Despite Bella’s somewhat fearsome reputation she is regarded with enormous affection by everyone who worked with her, and she obviously had a great sense of humour, sometimes she’d do a Winston impression for the team’s amusement.
Charlie talked about one incident that greatly affected Bella. In Hawaii in the late 90’s a boat she was on with her family capsized in rough seas. Bella and the children were floating on a piece of boat for 18 hours in shark-infested waters. On her return she never spoke about it as a terrible thing, she said she had used the time to come to terms with her maker, she became a Buddhist after that.
Tragically Arabella died in 2007, that year the Children’s Festival was rained off and the charity, unusually, lost money at Glastonbury Festival. However, what Bella set-up is still working and with the Children’s World shop front in Northload Street, it’s now become properly public. Charlie acknowledged that the charity’s past financial difficulties had not been such a problem while Bella was still alive: “Bella wouldn’t let the charity sink, and she had the means to bail it out, but whatever she invested was always paid back. None of us has the means to do this.”
Arabella made Charlie and Paddy directors as she was on her deathbed (she’d been the only director up to then), they were in no position to refuse. They didn’t know what this involved, as they’d been writers and producers of the workshops up to then. They are justifiably proud to have managed to carry it on for 10 years.
The Children’s Festival has not taken place since their 31st event in 2012. That year the Glastonbury Extravaganza had a year off and the charity noticed something troubling – their attendance at the Children’s Festival was down. They realised that a lot of the families coming to the Children’s Festival had been ‘pulled in’ by the Extravaganza from outside Glastonbury. Children’s World had always seen the Children’s Festival as being primarily for the community of the town, so they decided to focus their efforts on regular local workshops and activities, rather than the yearly festival.
For the last 4 years Children’s World has been running Off the Streets, a week of activities for children from Glastonbury and the surrounding area, that takes place during the school Summer holidays. In 2017 this included: Farm Days, Storytelling, Music & Songwriting, Parkour, Magic, Street Dance, Drama, Adventures in Science, Night Walk, Explorium, Cookery, Rocktopus, Science & Flight, Circus Skills, Birds of Prey, Scrapstore Creations, Youth Club @ Redbrick and a Flashmob.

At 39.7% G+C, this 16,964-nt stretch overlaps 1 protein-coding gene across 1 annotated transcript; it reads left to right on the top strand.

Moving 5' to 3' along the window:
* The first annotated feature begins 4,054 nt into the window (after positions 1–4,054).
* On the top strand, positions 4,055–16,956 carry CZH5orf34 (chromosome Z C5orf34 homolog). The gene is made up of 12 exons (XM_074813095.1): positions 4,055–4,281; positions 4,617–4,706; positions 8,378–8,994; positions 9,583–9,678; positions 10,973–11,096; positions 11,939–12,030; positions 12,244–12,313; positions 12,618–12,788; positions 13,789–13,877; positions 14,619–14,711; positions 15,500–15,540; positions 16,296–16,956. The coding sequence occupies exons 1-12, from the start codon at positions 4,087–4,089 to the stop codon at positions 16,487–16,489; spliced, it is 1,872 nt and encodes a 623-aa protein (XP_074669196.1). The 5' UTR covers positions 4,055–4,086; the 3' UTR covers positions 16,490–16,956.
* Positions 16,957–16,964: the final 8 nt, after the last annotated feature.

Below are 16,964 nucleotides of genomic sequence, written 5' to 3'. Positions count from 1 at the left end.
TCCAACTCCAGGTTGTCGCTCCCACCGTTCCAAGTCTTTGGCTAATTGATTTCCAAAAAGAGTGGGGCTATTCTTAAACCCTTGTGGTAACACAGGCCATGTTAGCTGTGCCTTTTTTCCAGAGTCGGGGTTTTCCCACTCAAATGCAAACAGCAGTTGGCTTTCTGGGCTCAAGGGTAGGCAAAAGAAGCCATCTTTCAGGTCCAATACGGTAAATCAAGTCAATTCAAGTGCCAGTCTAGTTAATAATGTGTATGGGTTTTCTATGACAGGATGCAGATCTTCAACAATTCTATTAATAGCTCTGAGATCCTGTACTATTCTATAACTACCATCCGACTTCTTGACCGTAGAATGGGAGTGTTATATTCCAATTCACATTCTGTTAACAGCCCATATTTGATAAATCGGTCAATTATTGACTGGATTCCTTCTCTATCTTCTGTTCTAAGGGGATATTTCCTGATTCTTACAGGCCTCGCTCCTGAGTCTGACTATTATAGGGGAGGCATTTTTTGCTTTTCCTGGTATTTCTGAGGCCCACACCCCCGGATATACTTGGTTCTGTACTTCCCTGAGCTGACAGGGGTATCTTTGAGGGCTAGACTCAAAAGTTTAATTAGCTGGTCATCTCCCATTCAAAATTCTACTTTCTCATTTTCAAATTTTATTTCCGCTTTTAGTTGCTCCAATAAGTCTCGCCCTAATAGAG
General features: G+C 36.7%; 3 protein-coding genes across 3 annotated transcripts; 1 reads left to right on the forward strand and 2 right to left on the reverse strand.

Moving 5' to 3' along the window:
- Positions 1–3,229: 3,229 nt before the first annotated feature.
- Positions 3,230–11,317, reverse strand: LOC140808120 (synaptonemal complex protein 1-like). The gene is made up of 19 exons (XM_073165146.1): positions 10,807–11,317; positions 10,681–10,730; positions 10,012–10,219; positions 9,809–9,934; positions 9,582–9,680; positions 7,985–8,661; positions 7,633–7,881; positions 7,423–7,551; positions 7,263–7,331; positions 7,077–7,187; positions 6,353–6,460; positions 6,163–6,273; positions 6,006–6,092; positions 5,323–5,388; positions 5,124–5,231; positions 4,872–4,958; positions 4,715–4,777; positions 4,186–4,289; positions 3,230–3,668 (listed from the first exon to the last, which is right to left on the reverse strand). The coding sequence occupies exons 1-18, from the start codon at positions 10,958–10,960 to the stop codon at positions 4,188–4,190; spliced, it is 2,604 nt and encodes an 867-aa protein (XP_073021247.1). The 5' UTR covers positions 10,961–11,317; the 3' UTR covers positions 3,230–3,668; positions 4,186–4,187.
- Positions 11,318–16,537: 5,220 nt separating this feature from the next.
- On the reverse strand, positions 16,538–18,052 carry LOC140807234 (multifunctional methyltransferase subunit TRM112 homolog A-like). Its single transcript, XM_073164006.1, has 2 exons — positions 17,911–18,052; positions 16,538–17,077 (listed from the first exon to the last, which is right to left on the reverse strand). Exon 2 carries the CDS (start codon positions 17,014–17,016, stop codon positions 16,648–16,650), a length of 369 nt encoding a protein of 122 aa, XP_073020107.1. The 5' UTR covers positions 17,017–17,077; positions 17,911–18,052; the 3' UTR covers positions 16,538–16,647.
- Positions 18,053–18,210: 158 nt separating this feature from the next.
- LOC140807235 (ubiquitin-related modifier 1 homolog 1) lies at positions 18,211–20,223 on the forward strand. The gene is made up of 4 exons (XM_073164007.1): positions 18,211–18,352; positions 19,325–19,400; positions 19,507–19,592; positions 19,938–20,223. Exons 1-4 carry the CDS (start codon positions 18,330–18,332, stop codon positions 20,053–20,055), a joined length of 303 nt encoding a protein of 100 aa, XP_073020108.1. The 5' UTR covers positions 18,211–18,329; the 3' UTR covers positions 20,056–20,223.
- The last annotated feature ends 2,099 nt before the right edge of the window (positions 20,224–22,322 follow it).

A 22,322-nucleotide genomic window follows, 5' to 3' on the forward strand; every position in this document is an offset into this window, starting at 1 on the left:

Children’s World work a lot with St Benedicts Junior School. They use drama and performance to help children of all abilities (and their families) to address issues – bullying, transition (from infant’s to junior’s schools) and integration (where children of mixed abilities work together. They cover lots of Key Stage 2 Curriculum in their work and also work with children with profound behavioural or physical issues.
Schools often approach Children’s World with particular problems, so Paddy & Charlie write custom workshops for very specific issues. They were once asked to write a Christmas celebration for a special school. They were told it had to be multicultural and about celebrating difference, but not mention particular cultures. And they couldn’t mention Christmas. They felt it was quite a big ask, but ended up fulfilling the brief using the colour tribes concept. In one corner of the room they were working in there was a 21 foot high Christmas tree with presents and lights on it.
Children’s World has always used the skills of the people of Glastonbury. Charlie has been involved since 1987, Paddy since 1990. Their kids grew up at the Children’s Festival. Kristen started volunteering in the mid-nineties. They want everyone in Glastonbury to feel welcome to get involved. They make sure the Off The Streets workshops are cheap, so often those who have benefitted from them want to help out. Paddy points out that many of the workshops in schools, like the puppet tour, were devised with community input. People really benefit from volunteering with Children’s World, as Kristen says: “We get so much love back from that, it’s really important.”
Children’s World International
In 1999 Bella told the team she was forming Children’s World International and they had been asked to go to Bosnia by another charity called ‘War Child’. They initially went to Albania, then Kosovo itself, to work with refugee children, running clown and circus performances, circus skills workshops, badge-making, face-painting, art and craft workshops and large-scale parachute games. The team included Jamie Booper, Devilstick Peat and Daryl Webster. You can read a diary of their adventures here. Charlie recalls
“We used to use Jamie as a mine detector, he’d wear his huge clown boots and go off down the street ahead of us. Every so often he’d shout “BANG!””
In a small town in Kosovo, Kofi Annan, Head of the UN, was due to open the school, Children’s World was there to entertain the kids. Peat and Jamie were already in costume, but Charlie and Paddy were taken into a room in the school to change into their outfits. Bizarrely the room was full of old-fashioned medical specimen jars full of weird stuff. Charlie opens the window as it was very hot. Kofi arrives, they hear a huge cheer, Charlie and Paddy are watching the security with their sunglasses and guns out of the window. Charlie’s blowing up a balloon, which bursts with a massive bang in the empty room. Charlie and Paddy drop to the floor assuming they were going to be shot. Eventually, Charlie sticks his head out of the window, in his clown wig, and shouts ‘It’s OK’. Luckily he didn’t get his head shot off.